After explaining how the environs of Atlanta marked the absolute limit of supplying by rail a large Union army in the Deep South's interior, Hess discusses the western theater adoption of the aforementioned "strategic raiding" as a way to address that hard boundary. In rating the logistics management of the 1864 March to the Sea and the 1865 Carolinas Campaign, Hess holds Sherman in lofty regard as the war's best practitioner of army-scale strategic raiding. By both instinct and study, Sherman developed a knack for path selection and demonstrated a superior talent for organization when it came to streamlining wagon train support to the bare necessities and developing an effective system of regulated foraging. Of course, as was also the case with Grant's Vicksburg Campaign into the Mississippi interior, Sherman's far-ranging Union forces greatly benefited from water-borne support at key points in his strategic raiding. Even so, Sherman's army arrived in North Carolina in ragged condition, and Hess credits Union railroad logistical genius yet again (particular the feats of railroad man extraordinaire William Wright and chief quartermaster Langdon Easton) for quickly repairing and expanding rail supply capacity in North Carolina to meet the needs of Sherman's arriving army as well as the addition of heavy reinforcements. In establishing on a short schedule a rail network in North Carolina that lavishly maintained Sherman's now 80,000 men, federal officials achieved a rare feat in North Carolina that Hess marks as little appreciated by history and unfairly overshadowed by the war's closing dramas2.

In addressing the concept of strategic raiding, one question that Hess might usefully have spent more time on is how the Confederates might better have responded to it. As well prepared as he always was, Sherman keenly recognized that his raiding army always had to remain on the move or it would almost instantly get into supply trouble. Instead of launching a desperate move into Middle Tennessee that left Sherman's 60,000 men essentially unopposed in their march across Georgia, one might readily imagine the war in the West assuming an entirely different course had the Army of Tennessee (especially under more capable commanders than Johnston and Hood) assumed a central blocking position. Could it have slowed the pace of Sherman's progress enough to make strategic raiding unsustainable, or would the always flexible Union forces in the West simply have tried a different approach to 1864-65 operations that would have achieved similar results? We'll never know, but it is intriguing matter to contemplate.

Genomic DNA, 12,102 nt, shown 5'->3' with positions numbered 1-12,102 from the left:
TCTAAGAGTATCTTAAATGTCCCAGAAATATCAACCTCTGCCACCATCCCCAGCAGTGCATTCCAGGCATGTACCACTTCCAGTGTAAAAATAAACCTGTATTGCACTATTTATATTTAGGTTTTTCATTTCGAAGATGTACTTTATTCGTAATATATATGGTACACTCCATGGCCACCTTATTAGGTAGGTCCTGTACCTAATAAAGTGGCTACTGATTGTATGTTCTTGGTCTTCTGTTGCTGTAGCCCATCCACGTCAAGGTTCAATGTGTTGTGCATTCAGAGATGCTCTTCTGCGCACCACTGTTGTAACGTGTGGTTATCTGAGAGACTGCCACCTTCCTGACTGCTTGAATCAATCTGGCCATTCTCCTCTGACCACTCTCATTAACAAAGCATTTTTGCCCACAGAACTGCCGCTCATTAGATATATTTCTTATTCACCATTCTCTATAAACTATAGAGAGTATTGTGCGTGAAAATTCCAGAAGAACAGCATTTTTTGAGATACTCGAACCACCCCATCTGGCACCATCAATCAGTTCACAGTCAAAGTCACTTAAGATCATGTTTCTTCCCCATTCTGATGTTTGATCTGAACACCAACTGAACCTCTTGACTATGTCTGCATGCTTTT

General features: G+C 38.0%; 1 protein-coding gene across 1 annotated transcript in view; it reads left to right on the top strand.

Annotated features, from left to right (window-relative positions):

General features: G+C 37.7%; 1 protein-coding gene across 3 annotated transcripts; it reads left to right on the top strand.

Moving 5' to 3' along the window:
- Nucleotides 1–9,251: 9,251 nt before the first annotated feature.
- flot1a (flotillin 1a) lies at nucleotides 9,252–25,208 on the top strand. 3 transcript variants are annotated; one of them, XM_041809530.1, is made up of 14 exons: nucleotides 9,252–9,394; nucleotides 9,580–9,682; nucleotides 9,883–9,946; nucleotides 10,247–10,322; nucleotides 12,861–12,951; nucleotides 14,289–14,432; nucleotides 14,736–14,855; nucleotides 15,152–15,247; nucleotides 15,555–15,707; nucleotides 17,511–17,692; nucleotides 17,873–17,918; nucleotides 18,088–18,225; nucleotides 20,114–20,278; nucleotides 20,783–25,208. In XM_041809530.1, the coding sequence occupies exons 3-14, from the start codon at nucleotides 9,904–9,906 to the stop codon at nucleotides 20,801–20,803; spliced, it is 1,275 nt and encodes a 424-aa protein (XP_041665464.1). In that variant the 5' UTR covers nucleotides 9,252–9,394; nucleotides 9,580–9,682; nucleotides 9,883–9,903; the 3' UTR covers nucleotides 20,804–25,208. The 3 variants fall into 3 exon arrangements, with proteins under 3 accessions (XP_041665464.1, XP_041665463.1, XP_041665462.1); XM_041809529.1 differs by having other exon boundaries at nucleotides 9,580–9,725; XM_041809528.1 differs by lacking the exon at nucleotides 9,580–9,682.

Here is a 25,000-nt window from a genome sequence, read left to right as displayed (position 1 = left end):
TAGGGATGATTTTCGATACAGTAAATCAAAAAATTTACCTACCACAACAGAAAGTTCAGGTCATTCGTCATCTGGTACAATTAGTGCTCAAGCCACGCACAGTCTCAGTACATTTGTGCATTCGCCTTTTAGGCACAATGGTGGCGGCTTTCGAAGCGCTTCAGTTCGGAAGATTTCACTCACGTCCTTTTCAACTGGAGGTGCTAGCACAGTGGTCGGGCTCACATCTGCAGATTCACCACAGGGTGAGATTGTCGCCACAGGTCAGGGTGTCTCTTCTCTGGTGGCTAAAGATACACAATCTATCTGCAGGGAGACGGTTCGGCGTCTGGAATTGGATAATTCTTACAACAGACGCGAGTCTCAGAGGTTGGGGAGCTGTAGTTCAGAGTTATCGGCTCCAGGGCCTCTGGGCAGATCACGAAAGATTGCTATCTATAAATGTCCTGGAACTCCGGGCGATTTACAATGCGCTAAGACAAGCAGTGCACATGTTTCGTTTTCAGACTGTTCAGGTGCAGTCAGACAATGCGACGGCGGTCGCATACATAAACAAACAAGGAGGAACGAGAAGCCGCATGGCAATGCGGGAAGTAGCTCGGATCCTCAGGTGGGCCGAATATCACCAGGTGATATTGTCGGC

It was during this final strategic raiding phase of the war in the West encompassing Sherman's March to the Sea, The Carolinas Campaign, Wilson's Raid, and E.R.S. Canby's Gulf operations that Union forces finally achieved the mobility necessary for sustained operations in the heart of the deepest regions of the Confederate South. Given that the West was the more significant of the two most logistically challenging theaters, it is appropriate that western topics comprise the bulk of the book. However, the Trans-Mississippi imposed unique problems of its own on invading Union forces. With the theater characterized by vast expanses of land with very low population densities, foraging would always be a problem there. More than that, the combination of wilderness-like geography, very limited seasonal river navigation, underdeveloped railroad capacity (particularly outside Missouri), and primitive roads were major reasons why the Confederate Trans-Mississippi Department remained largely intact until just before the general collapse of the rebellion in 1865. The tertiary theater status of the Trans-Mississippi also meant that the supply, manpower, and equipment priorities of Union war planners lay elsewhere. Nevertheless, Union generals were able to achieve notable successes using small, highly mobile forces employing the shortest logistical tethers possible (for a good illustration, see the book's contrast between General Samuel Curtis's failed Little Rock campaign of 1862 with General Frederick Steele's successful one conducted the following year). The book also shows how unreliable navigation in two of the theater's most strategically significant river systems (the Arkansas and the Red) made supplying occupation forces in the Arkansas River Valley year round a tenuous prospect and a major army-navy campaign up the Red River in 1864 a virtual shot in the dark with little margin for error. The Camden Expedition deep into enemy territory was another risky throw of the dice, with Steele's corps-sized army entirely dependent on wagons. As Hess and others have shown, Confederate destruction of much of Steele's transportation in two small battles represents one of the war's clearest examples of a much smaller army winning a campaign through attacking enemy logistics while avoiding direct confrontation. Hess also shows that Union leaders in faraway Washington frequently demonstrated ignorance (willful or otherwise) of the unique challenges of supplying armies in the Trans-Mississippi when they viewed outsized wagon trains assigned there as equipment reserves for other theaters to draw upon rather than essential to supplying Trans-Mississippi operations.